Brainstorm what you have in your fridge that can be coaxed into growing. Like a potato, yam (nice flowers and great foliage), carrot top, pineapple top, citrus seed, avocado pit, olive pit (yes, that worked in a home experiment, but perhaps it also helps a lot that we live in the right geography), citrus seeds, pepper seeds, a squishy tomato, garlic, onion, scallion…

It's also worth mentioning that it's good to save spent, dried leftover heads from flowers (like marigolds, zinnias, daisies…) and that taking a little piece off of some plants- like succulents- and sticking it in some dirt makes for easy-peasy new plants.

Tu B'Shvat is about renewing and strengthening our ties with the growing natural world, so in this spirit we encourage you to become a bit of an amateur investigating botanist. If you think this takes much know-how and green-thumb talent, the author can assure you that she and her children produced some fascinating things on no talent or special garden supplies whatsoever. We simply said "what if we try this" and "that looks cool- let's put it in some water or dirt and see what happens"…and were regularly shocked at just how often things did happen, sprouting and/or rooting and producing pretty or edible things. (Or useful- just think of aloe!) If we ever purchased anything at all in a plant place, the first question was actually "how hard is this to kill?", and "how easily can I make more plants from it?" (e.g. take a piece off, or divide the root clump in half with a knife, or throw a piece in a corner and see what accidently happens (e.g. jade plants!)…

"I have no supplies": You really can get by with old kitchen utensils/silverware/chopsticks etc, packaging (like yogurt cups for little plant or seedling- starters work fine – just punch a few drainage holes), other repurposed containers (see below), and okay, a hand spade is sometimes nice.

Brainstorm some recycling ideas for containers

"I have no space for an outdoor garden later": Use the windowsill (my grandmother built an amazing veritable jungle in South Philly based only on stuff anchored on windowsills and then trailing and fanning out everywhere. She lived on a street that was only concrete and trolley tracks, with no vegetation in sight; which you completely forgot upon entering such a cheerfully green home). As to "outside", Tel Aviv is as space-cramped as anything, so container gardens crop up on many small porches and hanging down from windows and grates. After all, G-d created 3 dimensions. You'd be surprised at what you can grow vertically upward or downward that was never originally intended to do so (like cucumbers, zucchinis tomatoes, honeydews…).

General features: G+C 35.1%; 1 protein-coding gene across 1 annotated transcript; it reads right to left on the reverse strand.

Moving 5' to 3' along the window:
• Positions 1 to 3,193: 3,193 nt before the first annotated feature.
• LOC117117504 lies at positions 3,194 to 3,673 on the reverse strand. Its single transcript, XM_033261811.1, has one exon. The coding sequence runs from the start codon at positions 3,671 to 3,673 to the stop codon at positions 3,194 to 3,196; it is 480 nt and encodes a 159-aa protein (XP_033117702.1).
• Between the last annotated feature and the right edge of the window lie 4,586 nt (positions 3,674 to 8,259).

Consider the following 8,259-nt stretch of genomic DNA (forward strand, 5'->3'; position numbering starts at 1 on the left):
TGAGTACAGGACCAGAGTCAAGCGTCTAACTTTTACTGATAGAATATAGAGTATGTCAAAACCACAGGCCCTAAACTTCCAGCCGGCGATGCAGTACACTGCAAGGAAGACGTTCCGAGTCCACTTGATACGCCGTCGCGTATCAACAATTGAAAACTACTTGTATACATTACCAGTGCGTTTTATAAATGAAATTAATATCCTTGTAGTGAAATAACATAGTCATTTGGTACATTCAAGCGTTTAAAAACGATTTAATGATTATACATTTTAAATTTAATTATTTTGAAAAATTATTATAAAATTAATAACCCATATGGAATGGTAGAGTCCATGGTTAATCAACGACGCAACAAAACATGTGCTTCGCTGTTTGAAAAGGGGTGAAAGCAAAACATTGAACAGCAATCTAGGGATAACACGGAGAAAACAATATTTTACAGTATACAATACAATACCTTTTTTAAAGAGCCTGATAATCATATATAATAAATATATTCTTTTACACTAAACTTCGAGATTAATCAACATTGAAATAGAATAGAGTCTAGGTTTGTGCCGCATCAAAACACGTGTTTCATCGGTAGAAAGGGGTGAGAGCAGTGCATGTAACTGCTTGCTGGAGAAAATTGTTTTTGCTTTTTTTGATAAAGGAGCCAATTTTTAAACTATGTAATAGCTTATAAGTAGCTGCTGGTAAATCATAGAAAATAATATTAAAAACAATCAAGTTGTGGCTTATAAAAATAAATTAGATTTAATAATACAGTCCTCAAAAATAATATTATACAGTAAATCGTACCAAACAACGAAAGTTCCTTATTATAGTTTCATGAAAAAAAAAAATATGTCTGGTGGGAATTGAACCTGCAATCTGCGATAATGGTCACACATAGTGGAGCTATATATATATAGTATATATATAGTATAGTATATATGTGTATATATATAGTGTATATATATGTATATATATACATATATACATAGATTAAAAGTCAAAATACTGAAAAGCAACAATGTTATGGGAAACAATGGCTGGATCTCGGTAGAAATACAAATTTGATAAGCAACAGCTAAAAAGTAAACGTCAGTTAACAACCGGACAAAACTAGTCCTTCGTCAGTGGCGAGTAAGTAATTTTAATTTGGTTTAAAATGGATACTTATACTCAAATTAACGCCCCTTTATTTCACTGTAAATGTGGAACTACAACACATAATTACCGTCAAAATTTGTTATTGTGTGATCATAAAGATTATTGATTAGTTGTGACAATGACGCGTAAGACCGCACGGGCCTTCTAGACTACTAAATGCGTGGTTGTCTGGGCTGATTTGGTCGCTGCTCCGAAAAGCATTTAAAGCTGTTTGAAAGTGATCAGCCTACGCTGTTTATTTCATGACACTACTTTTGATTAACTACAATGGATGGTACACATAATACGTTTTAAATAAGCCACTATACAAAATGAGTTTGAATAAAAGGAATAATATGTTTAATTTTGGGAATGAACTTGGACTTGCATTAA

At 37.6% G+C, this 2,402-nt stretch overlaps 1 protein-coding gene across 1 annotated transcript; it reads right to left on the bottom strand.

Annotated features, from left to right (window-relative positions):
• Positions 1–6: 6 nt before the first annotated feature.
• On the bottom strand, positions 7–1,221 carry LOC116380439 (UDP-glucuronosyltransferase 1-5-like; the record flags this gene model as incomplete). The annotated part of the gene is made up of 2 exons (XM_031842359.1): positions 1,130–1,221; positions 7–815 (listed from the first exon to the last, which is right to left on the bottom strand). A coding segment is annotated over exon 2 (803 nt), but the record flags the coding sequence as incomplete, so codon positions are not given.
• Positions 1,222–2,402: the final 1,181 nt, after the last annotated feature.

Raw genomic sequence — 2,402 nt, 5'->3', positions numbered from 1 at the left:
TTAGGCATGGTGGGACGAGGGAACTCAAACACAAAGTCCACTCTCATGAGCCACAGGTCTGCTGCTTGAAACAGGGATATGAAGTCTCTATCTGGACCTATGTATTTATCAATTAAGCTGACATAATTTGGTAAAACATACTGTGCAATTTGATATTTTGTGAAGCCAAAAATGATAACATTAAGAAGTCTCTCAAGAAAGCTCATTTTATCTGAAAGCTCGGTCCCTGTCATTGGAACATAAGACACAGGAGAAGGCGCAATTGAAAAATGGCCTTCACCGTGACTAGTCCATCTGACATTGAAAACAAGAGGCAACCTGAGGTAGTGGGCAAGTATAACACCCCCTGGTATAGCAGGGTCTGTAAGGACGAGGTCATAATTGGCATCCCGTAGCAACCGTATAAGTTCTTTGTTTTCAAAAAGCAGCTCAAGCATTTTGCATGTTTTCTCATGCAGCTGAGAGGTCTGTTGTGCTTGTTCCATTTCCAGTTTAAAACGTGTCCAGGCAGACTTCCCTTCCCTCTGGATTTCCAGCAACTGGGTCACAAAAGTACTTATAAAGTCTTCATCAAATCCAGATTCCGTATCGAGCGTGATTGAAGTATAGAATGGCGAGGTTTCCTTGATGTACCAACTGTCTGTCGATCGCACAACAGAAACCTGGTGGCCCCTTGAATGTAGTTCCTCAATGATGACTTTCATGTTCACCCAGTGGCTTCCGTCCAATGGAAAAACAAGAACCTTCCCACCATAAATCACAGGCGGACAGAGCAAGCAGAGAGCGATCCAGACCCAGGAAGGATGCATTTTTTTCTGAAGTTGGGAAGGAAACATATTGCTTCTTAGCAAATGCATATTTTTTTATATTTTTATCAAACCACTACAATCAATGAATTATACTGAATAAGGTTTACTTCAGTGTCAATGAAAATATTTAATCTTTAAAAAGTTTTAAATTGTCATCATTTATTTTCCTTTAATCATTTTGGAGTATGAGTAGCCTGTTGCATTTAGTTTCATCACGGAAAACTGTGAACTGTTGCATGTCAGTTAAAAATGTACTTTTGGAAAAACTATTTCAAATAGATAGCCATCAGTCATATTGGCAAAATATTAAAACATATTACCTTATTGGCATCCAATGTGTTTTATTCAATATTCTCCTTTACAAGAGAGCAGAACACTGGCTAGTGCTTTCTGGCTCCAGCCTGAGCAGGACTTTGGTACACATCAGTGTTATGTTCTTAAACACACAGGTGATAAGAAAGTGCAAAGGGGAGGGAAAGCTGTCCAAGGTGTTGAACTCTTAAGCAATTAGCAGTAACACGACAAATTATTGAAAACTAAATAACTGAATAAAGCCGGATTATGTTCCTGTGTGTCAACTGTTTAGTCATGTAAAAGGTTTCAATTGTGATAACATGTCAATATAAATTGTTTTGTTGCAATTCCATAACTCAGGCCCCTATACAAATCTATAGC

Brainstorm some recycling ideas for containers- both little ones for indoors and maybe some outdoor ones for "later". We have used cans, old shoes, boots, crocs (they hang nicely on an outside wall or fence), hanging knapsacks, jeans, plastic bottles, coconut shells, a worn-out and stripped-down baby carriage (we love wheel-able vegetation), old toys e.g. a plastic dump-truck… The possibilities are practically endless (as well as what prop supports and hanging methods we've used for vertical growing). "Trash" turns into an adventure and the most creative of opportunities.

Back to the first easy basics for a moment: If you are looking for an angle in class instead of home, we suggest holding the refrigerator brainstorming discussion, and also give them parsley and/or other herb seeds to take home to start off. Even better if they learn the Hebrew name of whatever they are growing. Make a point of setting a date for a review discussion in another month or so, to share what's working out. If the kids have the capability- e.g. phones with cameras, have them snap pics to bring in to share and/or to post on a class, school or synagogue site or Facebook page.

Back to top ⤴

Repurpose 2 - Make a Bottle or Bead Tree

The next time you see large downed branches from pruning or a storm, grab it. Stick it in your lawn/garden. Start putting colored-glass wine bottles on the limbs. (Soak off the labels. If they are difficult to remove due to stubborn adhesive, spread vegetable oil on them with a paper towel or cotton ball and let them sit a bit. The label should become easier to scrape off, and then just wash off the oil residue with soap and water). A bottle tree is a lovely sight in winter, as well as for added variety and/or when some of the gardening doesn't work out later. Mini-trees using little colored glass or translucent plastic bottles work well too, either for your garden or on a window sill.

For a class project going more the mini-route: